Landowners in key Oxfordshire district council areas being identified
Date of Article
Jun 11 2013

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12 June 2013, Housing development pressures and a policy loophole mean that some Oxfordshire landowners are being approached by developers in areas of the county where the district council is unable to demonstrate a five year Housing Land Supply, according to Carter Jonas, the property consultancy.

Across the county's five district councils, the housing supply figures range from 6.6 years in Oxford City to 3.1 years in Cherwell District, with the latter and Vale of White Horse both unable to demonstrate five year housing land supply and being in the process of renewing and updating their plans.

Where the housing land supply figure is below five years, it is giving landowners and developers the policy framework and impetus to use inadequate housing allocations as grounds to secure residential planning permission on sites previously considered unsuitable. On this basis, they are challenging and winning planning permission at appeal.

Oxfordshire's Housing Land Supply

District Council Housing land supply position Source

Oxford City

6.6 years

AMR 12/12

South Oxfordshire

5.5 years

Assessment 04/12

West Oxfordshire

5.4 years

AMR 12/11

Vale of White House

3.3 years

Statement 07/12

Cherwell

3.1 years

Briefing Note 08/12

Source: Carter Jonas Research

James Bainbridge, head of planning and development at Carter Jonas in Oxford said:
"Landowners who have land on the edge of a village or town in those district council areas identified as having a less than adequate housing land allocation are increasingly being directly approached by developers. Whilst this can be a good thing for landowners and developers, with opportunities to secure quick planning consents for new housing developments, it goes against the spirit of the Government's commitment to a plan-led planning system.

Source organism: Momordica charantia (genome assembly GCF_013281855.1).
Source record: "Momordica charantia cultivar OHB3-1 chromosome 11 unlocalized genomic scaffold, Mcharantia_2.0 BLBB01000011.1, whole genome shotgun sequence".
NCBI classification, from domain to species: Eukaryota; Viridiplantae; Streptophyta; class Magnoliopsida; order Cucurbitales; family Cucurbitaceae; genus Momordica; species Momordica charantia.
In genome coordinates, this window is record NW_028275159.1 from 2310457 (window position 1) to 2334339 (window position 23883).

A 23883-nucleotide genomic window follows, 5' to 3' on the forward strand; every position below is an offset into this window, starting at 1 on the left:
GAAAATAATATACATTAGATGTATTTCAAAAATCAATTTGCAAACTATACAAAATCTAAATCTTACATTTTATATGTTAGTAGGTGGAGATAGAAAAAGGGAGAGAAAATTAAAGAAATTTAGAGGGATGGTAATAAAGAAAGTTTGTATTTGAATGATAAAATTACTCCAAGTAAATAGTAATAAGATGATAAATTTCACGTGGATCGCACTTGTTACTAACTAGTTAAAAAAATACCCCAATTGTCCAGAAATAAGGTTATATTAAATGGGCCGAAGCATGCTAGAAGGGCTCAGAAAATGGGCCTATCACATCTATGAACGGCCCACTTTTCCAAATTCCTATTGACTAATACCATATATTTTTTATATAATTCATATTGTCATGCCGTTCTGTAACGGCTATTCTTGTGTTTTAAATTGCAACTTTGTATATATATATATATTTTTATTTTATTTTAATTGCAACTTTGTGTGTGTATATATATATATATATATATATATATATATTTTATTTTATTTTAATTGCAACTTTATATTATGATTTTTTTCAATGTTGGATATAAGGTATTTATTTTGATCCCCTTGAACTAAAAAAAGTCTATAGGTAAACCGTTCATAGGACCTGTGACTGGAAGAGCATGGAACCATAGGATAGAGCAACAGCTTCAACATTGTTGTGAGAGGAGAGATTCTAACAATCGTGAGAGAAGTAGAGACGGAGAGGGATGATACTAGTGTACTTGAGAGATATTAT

With persistent delays in the adoption of local plans and reliance on proposed large housing releases, many district councils may see further erosion of their ability to demonstrate a five year land supply position over the next 12 to 18 months"

"These issues are not confined to Oxfordshire but many other local authority areas have issues with their housing land supply including in Gloucestershire, Worcestershire and Northamptonshire. The number of challenges across the country is gaining momentum. However, many local authorities in key growth areas of the country are now making progress with their local plans and so we forecast that in the next 18 to 24 months, we will see a decline in the number of residential planning applications and appeals based on these housing land supply arguments.

"More and more we are seeing landowners, especially in the two Oxfordshire district councils where land supply is below five years, being directly approached by developers. Often the landowners are in need of expert advice to make sure that they receive a true understanding of advantages and disadvantages while making the most of the opportunity."